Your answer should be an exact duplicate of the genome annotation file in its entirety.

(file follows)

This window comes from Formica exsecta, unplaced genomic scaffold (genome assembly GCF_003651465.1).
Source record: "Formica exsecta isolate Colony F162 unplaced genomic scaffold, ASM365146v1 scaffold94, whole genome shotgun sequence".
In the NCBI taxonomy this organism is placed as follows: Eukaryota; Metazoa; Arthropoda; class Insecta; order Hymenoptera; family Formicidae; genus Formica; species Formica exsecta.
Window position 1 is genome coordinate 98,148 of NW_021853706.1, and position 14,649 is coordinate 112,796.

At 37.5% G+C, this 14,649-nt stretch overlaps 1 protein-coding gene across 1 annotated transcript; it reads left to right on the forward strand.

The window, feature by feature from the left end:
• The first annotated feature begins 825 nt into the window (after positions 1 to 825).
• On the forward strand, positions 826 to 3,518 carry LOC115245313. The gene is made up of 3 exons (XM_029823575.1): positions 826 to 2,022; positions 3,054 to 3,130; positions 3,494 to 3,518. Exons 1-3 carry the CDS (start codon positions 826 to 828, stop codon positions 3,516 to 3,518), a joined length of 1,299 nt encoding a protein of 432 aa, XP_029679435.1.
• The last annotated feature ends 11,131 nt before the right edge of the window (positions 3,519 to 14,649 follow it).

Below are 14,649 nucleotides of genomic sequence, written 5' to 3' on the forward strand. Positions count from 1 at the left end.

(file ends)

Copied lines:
This window comes from Formica exsecta, unplaced genomic scaffold (genome assembly GCF_003651465.1).
Source record: "Formica exsecta isolate Colony F162 unplaced genomic scaffold, ASM365146v1 scaffold94, whole genome shotgun sequence".
In the NCBI taxonomy this organism is placed as follows: Eukaryota; Metazoa; Arthropoda; class Insecta; order Hymenoptera; family Formicidae; genus Formica; species Formica exsecta.
Window position 1 is genome coordinate 98,148 of NW_021853706.1, and position 14,649 is coordinate 112,796.

At 37.5% G+C, this 14,649-nt stretch overlaps 1 protein-coding gene across 1 annotated transcript; it reads left to right on the forward strand.

The window, feature by feature from the left end:
• The first annotated feature begins 825 nt into the window (after positions 1 to 825).
• On the forward strand, positions 826 to 3,518 carry LOC115245313. The gene is made up of 3 exons (XM_029823575.1): positions 826 to 2,022; positions 3,054 to 3,130; positions 3,494 to 3,518. Exons 1-3 carry the CDS (start codon positions 826 to 828, stop codon positions 3,516 to 3,518), a joined length of 1,299 nt encoding a protein of 432 aa, XP_029679435.1.
• The last annotated feature ends 11,131 nt before the right edge of the window (positions 3,519 to 14,649 follow it).

Below are 14,649 nucleotides of genomic sequence, written 5' to 3' on the forward strand. Positions count from 1 at the left end.